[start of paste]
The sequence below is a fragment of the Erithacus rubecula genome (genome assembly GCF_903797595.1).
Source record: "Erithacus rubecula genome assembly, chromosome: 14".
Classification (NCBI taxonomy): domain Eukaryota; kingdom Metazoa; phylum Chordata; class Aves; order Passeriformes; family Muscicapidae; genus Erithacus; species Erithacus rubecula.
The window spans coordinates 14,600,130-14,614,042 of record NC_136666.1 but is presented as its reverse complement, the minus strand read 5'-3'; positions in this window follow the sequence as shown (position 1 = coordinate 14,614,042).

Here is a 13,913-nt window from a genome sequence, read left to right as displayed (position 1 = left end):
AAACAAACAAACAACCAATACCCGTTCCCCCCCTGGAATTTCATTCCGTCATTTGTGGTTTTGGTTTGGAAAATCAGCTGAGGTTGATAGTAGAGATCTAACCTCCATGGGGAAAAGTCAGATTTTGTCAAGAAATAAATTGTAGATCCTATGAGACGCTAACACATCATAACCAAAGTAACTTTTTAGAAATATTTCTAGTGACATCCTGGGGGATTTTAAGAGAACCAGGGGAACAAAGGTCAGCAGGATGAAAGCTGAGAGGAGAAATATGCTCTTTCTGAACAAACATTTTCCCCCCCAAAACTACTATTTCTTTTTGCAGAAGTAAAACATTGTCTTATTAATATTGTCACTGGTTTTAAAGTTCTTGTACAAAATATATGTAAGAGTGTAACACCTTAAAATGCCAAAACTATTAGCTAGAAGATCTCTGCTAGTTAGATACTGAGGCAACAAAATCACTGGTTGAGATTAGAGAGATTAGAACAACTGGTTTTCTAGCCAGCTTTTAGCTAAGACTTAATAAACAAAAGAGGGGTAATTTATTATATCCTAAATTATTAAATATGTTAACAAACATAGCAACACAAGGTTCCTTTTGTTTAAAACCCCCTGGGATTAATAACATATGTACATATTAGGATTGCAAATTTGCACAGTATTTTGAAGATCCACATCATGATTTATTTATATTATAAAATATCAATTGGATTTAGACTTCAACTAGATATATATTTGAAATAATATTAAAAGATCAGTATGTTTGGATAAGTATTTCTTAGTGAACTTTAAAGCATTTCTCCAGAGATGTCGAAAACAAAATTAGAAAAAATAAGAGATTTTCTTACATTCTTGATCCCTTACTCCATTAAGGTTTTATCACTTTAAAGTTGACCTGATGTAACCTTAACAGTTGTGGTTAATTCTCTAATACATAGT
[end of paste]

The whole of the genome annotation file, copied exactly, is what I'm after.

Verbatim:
The sequence below is a fragment of the Erithacus rubecula genome (genome assembly GCF_903797595.1).
Source record: "Erithacus rubecula genome assembly, chromosome: 14".
Classification (NCBI taxonomy): domain Eukaryota; kingdom Metazoa; phylum Chordata; class Aves; order Passeriformes; family Muscicapidae; genus Erithacus; species Erithacus rubecula.
The window spans coordinates 14,600,130-14,614,042 of record NC_136666.1 but is presented as its reverse complement, the minus strand read 5'-3'; positions in this window follow the sequence as shown (position 1 = coordinate 14,614,042).

Here is a 13,913-nt window from a genome sequence, read left to right as displayed (position 1 = left end):
AAACAAACAAACAACCAATACCCGTTCCCCCCCTGGAATTTCATTCCGTCATTTGTGGTTTTGGTTTGGAAAATCAGCTGAGGTTGATAGTAGAGATCTAACCTCCATGGGGAAAAGTCAGATTTTGTCAAGAAATAAATTGTAGATCCTATGAGACGCTAACACATCATAACCAAAGTAACTTTTTAGAAATATTTCTAGTGACATCCTGGGGGATTTTAAGAGAACCAGGGGAACAAAGGTCAGCAGGATGAAAGCTGAGAGGAGAAATATGCTCTTTCTGAACAAACATTTTCCCCCCCAAAACTACTATTTCTTTTTGCAGAAGTAAAACATTGTCTTATTAATATTGTCACTGGTTTTAAAGTTCTTGTACAAAATATATGTAAGAGTGTAACACCTTAAAATGCCAAAACTATTAGCTAGAAGATCTCTGCTAGTTAGATACTGAGGCAACAAAATCACTGGTTGAGATTAGAGAGATTAGAACAACTGGTTTTCTAGCCAGCTTTTAGCTAAGACTTAATAAACAAAAGAGGGGTAATTTATTATATCCTAAATTATTAAATATGTTAACAAACATAGCAACACAAGGTTCCTTTTGTTTAAAACCCCCTGGGATTAATAACATATGTACATATTAGGATTGCAAATTTGCACAGTATTTTGAAGATCCACATCATGATTTATTTATATTATAAAATATCAATTGGATTTAGACTTCAACTAGATATATATTTGAAATAATATTAAAAGATCAGTATGTTTGGATAAGTATTTCTTAGTGAACTTTAAAGCATTTCTCCAGAGATGTCGAAAACAAAATTAGAAAAAATAAGAGATTTTCTTACATTCTTGATCCCTTACTCCATTAAGGTTTTATCACTTTAAAGTTGACCTGATGTAACCTTAACAGTTGTGGTTAATTCTCTAATACATAGT